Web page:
The Major Research Equipment and Facilities Construction (MREFC) Program aims to create a modern and effective research infrastructure critical to maintaining U.S. leadership in science and engineering. The $400 million provided to NSF for this program will support three major facilities: the Advanced Technology Solar Telescope (ATST), the Alaska Region Research Vessel (ARRV), and the Ocean Observatories Initiative (OOI).
ATST: As a national facility, ATST would enable training of the next generation of solar physicists and instrument builders at the undergraduate and graduate levels. ARRA funding for ATST will support a larger project team (staff retentions and new hires) at the National Solar Observatory and the issuance of large contracts for the construction of the telescope and its building, support facilities, as well as the procurement of components for its complex optical systems and instruments. As the first new large solar telescope constructed in nearly 30 years and because of the new range of scientifically compelling questions that ATST can address, its construction is expected to rejuvenate the solar research community in U.S. universities.
ARRV: The vessel will provide a technologically-advanced, safe, and highly effective oceanographic platform to enable multidisciplinary teams to conduct field research at the ice edge and in seasonal sea ice. The Bering Sea and the Gulf of Alaska sustain more than half of the total annual national fish catch and supports one of the most productive marine ecosystems in the world, as well as rich and varied marine mammal populations. The Alaska region is also seeing significant impacts from climate change. Perennial sea ice has been estimated to be decreasing by about nine percent per decade, potentially leading to a summer ice-free Arctic Ocean by the end of the century or even sooner. The ARRV will provide scientific access to these remote and inhospitable waters surrounding Alaska that are of such great national and international importance. The ARRV will have many advanced capabilities including a modern suite of satellite communications to link the ship to educational facilities ashore giving them virtual access to the Arctic. With 26 dedicated science berths, the ARRV will be able to accommodate over 500 researchers and students annually while spending as many as 300 days at sea.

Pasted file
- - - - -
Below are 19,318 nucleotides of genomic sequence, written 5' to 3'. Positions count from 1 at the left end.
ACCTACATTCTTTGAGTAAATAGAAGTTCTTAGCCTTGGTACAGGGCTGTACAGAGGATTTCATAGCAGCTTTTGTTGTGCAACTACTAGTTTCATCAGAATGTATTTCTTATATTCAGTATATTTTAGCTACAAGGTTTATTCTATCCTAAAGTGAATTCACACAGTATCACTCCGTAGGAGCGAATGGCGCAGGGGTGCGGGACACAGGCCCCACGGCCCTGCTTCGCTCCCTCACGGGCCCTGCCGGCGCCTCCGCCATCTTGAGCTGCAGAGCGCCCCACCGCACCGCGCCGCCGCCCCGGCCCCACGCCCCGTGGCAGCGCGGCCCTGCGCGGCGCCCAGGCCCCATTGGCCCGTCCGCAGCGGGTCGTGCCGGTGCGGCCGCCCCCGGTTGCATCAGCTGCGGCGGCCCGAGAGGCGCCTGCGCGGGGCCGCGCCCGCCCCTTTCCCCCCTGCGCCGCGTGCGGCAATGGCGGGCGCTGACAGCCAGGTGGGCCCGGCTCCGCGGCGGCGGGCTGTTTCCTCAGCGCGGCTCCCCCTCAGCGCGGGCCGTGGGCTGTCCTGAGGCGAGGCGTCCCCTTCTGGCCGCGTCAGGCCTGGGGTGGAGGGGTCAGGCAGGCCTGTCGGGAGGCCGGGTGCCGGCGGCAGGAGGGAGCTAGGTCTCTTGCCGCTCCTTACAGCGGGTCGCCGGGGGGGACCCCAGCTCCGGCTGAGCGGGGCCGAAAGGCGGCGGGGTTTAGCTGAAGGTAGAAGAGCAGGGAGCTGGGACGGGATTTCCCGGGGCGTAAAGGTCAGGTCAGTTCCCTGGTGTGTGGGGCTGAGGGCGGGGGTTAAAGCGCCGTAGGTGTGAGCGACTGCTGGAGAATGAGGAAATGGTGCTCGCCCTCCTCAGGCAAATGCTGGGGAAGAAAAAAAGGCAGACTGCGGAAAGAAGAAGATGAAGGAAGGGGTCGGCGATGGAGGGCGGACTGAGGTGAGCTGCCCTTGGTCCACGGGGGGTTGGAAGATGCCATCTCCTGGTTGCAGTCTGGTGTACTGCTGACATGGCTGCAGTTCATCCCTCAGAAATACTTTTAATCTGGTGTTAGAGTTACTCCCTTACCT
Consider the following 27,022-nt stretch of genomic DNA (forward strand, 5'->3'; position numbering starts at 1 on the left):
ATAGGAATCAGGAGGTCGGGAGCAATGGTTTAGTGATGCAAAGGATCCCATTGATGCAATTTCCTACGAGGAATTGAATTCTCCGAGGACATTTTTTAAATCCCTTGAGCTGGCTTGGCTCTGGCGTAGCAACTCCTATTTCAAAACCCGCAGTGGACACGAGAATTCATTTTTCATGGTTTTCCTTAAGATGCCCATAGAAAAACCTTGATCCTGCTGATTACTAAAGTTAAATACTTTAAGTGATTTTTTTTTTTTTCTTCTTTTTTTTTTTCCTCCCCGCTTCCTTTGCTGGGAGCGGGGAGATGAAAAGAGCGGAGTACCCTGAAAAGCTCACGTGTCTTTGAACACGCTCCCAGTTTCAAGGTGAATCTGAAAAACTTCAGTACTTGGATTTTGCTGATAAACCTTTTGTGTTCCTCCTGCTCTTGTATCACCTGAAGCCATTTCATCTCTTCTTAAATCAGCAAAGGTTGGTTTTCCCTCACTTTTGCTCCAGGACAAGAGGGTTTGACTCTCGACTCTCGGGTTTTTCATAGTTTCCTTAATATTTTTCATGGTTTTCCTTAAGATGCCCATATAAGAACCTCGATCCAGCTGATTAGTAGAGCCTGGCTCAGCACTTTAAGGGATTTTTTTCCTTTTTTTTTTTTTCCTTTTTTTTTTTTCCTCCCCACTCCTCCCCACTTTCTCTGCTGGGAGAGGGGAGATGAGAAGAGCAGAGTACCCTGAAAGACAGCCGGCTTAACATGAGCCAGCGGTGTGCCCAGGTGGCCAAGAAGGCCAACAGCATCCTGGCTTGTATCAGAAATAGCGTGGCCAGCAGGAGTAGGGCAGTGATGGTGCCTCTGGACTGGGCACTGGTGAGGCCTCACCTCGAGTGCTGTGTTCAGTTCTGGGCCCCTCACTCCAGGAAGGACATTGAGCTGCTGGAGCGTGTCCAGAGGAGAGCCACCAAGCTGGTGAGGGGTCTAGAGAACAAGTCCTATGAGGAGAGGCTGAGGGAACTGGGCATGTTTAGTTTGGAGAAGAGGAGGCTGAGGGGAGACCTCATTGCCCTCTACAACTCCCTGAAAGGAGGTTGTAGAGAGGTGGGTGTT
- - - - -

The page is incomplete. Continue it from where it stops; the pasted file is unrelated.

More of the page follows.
OOI: Recent science advances have highlighted the role of the ocean in climate change, the impact of carbon cycling on ocean acidification and ocean carbon sequestration, and the degradation of coastal marine ecosystems. These advances and the national attention they have garnered emphasize the multiple stakeholders in OOI. Additionally, the magnitude and mechanisms of air-sea exchange, the fundamental processes that control turbulent ocean mixing on all scales and the biophysical consequences thereof, and the impact of plate tectonics on the sea floor and society underpin these topics. These science drivers are also part of a national ocean research effort, the Ocean Research Priorities Plan, which provides a framework for research investments to advance our understanding of critical ocean processes that tie to societal need. The OOI will also include educational infrastructure that will support “free choice” learning in a variety of both physical and virtual settings with a focus on raising public awareness about ocean science, climate change, and enabling technology, while also supporting online post-secondary career, technical, and educator training programs.